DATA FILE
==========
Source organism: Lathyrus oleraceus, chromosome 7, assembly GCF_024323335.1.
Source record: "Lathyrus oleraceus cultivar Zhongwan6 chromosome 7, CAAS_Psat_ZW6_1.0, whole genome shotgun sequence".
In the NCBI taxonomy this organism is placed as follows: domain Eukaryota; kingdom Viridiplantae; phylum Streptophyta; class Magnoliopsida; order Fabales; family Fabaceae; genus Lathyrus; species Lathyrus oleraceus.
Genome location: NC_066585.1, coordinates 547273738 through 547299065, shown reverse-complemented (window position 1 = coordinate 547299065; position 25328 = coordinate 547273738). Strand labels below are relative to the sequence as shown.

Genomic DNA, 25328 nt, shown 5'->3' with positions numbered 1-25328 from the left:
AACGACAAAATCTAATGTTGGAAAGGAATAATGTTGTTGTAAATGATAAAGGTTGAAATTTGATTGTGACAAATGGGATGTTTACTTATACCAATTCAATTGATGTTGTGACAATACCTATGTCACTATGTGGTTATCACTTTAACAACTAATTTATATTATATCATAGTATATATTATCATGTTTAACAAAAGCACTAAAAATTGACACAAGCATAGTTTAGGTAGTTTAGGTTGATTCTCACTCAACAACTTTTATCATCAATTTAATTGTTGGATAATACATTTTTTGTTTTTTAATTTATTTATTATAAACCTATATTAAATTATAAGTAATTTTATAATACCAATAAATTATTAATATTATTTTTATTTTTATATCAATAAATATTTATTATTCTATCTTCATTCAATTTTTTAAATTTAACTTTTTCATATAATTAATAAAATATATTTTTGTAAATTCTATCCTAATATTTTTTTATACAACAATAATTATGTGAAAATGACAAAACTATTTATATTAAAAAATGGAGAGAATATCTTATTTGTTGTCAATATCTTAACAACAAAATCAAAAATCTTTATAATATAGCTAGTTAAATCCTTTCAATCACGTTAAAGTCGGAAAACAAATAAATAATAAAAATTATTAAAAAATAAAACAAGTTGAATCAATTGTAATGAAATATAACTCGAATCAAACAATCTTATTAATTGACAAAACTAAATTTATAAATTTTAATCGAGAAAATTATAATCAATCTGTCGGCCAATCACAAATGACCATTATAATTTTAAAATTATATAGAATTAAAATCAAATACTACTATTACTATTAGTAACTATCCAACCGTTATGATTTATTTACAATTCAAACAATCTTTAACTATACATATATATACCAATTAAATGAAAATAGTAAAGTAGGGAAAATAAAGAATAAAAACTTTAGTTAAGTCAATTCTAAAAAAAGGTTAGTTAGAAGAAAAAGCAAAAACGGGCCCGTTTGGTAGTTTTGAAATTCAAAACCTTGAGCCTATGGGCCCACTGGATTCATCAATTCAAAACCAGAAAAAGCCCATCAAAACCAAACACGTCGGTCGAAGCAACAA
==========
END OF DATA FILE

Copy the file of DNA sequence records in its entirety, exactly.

Source organism: Lathyrus oleraceus, chromosome 7, assembly GCF_024323335.1.
Source record: "Lathyrus oleraceus cultivar Zhongwan6 chromosome 7, CAAS_Psat_ZW6_1.0, whole genome shotgun sequence".
In the NCBI taxonomy this organism is placed as follows: domain Eukaryota; kingdom Viridiplantae; phylum Streptophyta; class Magnoliopsida; order Fabales; family Fabaceae; genus Lathyrus; species Lathyrus oleraceus.
Genome location: NC_066585.1, coordinates 547273738 through 547299065, shown reverse-complemented (window position 1 = coordinate 547299065; position 25328 = coordinate 547273738). Strand labels below are relative to the sequence as shown.

Genomic DNA, 25328 nt, shown 5'->3' with positions numbered 1-25328 from the left:
AACGACAAAATCTAATGTTGGAAAGGAATAATGTTGTTGTAAATGATAAAGGTTGAAATTTGATTGTGACAAATGGGATGTTTACTTATACCAATTCAATTGATGTTGTGACAATACCTATGTCACTATGTGGTTATCACTTTAACAACTAATTTATATTATATCATAGTATATATTATCATGTTTAACAAAAGCACTAAAAATTGACACAAGCATAGTTTAGGTAGTTTAGGTTGATTCTCACTCAACAACTTTTATCATCAATTTAATTGTTGGATAATACATTTTTTGTTTTTTAATTTATTTATTATAAACCTATATTAAATTATAAGTAATTTTATAATACCAATAAATTATTAATATTATTTTTATTTTTATATCAATAAATATTTATTATTCTATCTTCATTCAATTTTTTAAATTTAACTTTTTCATATAATTAATAAAATATATTTTTGTAAATTCTATCCTAATATTTTTTTATACAACAATAATTATGTGAAAATGACAAAACTATTTATATTAAAAAATGGAGAGAATATCTTATTTGTTGTCAATATCTTAACAACAAAATCAAAAATCTTTATAATATAGCTAGTTAAATCCTTTCAATCACGTTAAAGTCGGAAAACAAATAAATAATAAAAATTATTAAAAAATAAAACAAGTTGAATCAATTGTAATGAAATATAACTCGAATCAAACAATCTTATTAATTGACAAAACTAAATTTATAAATTTTAATCGAGAAAATTATAATCAATCTGTCGGCCAATCACAAATGACCATTATAATTTTAAAATTATATAGAATTAAAATCAAATACTACTATTACTATTAGTAACTATCCAACCGTTATGATTTATTTACAATTCAAACAATCTTTAACTATACATATATATACCAATTAAATGAAAATAGTAAAGTAGGGAAAATAAAGAATAAAAACTTTAGTTAAGTCAATTCTAAAAAAAGGTTAGTTAGAAGAAAAAGCAAAAACGGGCCCGTTTGGTAGTTTTGAAATTCAAAACCTTGAGCCTATGGGCCCACTGGATTCATCAATTCAAAACCAGAAAAAGCCCATCAAAACCAAACACGTCGGTCGAAGCAACAA